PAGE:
Candy is the vulnerable “old” man on the ranch who is reaching the inevitable conclusion of his long and difficult working life. He was employed as the “swamper” because he “got hurt four years ago” in a farm accident. Knowing that he “ain’t much good with on’y one hand”, Candy is incredibly worried about his bleak future.
Unable to work with the others “bucking barley” because of his age and infirmity, he is isolated and lonely with only his dog for companionship while he cleans the drab bunkhouse and dirty wash house.
He offers George and Lennie his “two hunderd an’ fifty dollars” when he overhears their dream of owning their own farm, but the brutal death of Curley’s Wife ends all of their hopes.
Steinbeck delivers a simple but effective description of Candy as the archetypal “old” man, enabling the reader to visualise the character so we can engage closely with his experiences in the novel.
The adjective “old” is used thirty times to describe Candy so the writer clearly wants us to focus on his age. His facial hair is described as “whiskers” five times the story. Beards are an obvious signifier of masculinity but this metaphor reduces him to an animal and suggests he has lost some of his vigour.
On a ranch where physical prowess defines your worth, Candy’s age reduces his value in the eyes of the other men.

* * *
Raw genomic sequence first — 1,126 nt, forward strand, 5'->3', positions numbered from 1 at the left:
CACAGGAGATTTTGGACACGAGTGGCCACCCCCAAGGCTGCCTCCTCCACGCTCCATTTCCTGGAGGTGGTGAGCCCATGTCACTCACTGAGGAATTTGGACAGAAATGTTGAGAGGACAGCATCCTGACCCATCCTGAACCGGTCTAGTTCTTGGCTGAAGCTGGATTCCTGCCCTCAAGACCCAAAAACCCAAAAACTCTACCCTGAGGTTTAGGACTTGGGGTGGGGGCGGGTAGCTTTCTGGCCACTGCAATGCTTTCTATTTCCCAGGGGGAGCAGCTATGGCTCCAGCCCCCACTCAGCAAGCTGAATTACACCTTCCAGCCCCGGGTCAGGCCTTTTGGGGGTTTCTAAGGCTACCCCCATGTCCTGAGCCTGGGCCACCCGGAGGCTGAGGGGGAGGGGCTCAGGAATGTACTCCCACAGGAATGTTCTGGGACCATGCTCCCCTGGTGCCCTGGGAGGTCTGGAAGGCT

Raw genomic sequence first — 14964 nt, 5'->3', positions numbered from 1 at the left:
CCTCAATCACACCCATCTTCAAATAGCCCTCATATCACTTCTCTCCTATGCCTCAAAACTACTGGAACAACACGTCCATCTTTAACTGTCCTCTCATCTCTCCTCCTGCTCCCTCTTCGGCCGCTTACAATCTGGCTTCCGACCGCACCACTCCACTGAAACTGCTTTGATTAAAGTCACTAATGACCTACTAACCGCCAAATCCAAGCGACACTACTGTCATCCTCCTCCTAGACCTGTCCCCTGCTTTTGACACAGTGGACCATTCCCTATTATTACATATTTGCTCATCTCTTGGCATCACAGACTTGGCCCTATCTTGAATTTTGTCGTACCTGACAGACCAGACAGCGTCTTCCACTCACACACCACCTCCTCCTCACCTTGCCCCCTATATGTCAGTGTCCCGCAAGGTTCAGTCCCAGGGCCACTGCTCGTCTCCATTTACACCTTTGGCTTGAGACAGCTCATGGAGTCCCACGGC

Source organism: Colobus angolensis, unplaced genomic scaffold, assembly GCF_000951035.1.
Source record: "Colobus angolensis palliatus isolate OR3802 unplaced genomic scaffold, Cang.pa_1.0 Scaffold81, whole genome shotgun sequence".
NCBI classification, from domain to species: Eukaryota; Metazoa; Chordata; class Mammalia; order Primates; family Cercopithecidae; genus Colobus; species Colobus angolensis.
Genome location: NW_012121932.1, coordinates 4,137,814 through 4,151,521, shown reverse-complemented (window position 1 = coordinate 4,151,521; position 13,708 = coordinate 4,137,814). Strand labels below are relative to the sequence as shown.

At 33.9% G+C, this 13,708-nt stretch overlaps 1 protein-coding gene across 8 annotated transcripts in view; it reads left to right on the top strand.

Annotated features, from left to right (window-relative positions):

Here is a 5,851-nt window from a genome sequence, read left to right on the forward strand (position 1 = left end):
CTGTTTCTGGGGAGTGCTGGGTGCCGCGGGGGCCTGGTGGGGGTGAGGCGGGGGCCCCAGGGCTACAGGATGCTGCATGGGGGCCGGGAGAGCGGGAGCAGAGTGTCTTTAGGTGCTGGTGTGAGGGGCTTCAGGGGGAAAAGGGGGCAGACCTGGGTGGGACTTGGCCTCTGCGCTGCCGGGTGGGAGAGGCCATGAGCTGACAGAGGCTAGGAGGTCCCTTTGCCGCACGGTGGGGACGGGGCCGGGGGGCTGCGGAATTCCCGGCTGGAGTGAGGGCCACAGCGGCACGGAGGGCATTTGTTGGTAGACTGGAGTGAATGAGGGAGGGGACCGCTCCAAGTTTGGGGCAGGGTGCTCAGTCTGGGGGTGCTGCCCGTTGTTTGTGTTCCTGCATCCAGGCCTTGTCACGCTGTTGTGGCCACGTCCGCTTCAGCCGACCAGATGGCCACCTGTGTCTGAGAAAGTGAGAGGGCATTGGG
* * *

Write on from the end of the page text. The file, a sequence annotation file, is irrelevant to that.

In the second chapter, Steinbeck delivers the first physical description of the character. The “old swamper” is presented as “a tall, stoop-shouldered man”. Candy’s height suggests he was once quite physically capable but the compound adjective “stoop-shouldered”, emphasised by the sibilance, reveals his frailty. Even the hyphen visually suggests this broken quality to the reader.
Candy has a “stick-like wrist, but no hand”. In “Of Mice and Men”, Steinbeck uses images of hands to define the different characters. This simile compares the end of Candy’s “wrist” to a broken and lifeless “stick”, which is quite shocking to the reader. Since he has no hand, he cannot work with the other men “bucking barley” and he remains behind on his own each day.
Candy is defined by his role on the ranch.
A swamper’s job was to clean up after the other men, making it the lowest position on the ranch. Candy continues to sweep with his “big push-broom” because he has no choice. Aware of his bleak future, Candy says:
“They’ll can me purty soon. Jus’ as soon as I can’t swamp out no bunkhouses they’ll put me on the county.”
Steinbeck presents the characters through a third-person narrative. This allows the writer to shift between the characters’ perspectives and give an unbiased account of their lives.
Without much authorial intrusion, this point of view lets the reader engage closely with Candy, gaining an objective insight into his thoughts and feelings without exaggeration, but also an understanding of the lonely world he inhabits and the challenges he faces. It also creates a sense of immediacy because the reader experiences the unexpected twists and turns of the novel along with him, especially his feeling of utter devastation when is dog is shot, evoking sympathy for “the old swamper”.
Unlike the other characters, Steinbeck reveals more and more about Candy as the novel progresses, making him one of the more dynamic figures in the story rather than reducing him to an easy archetype.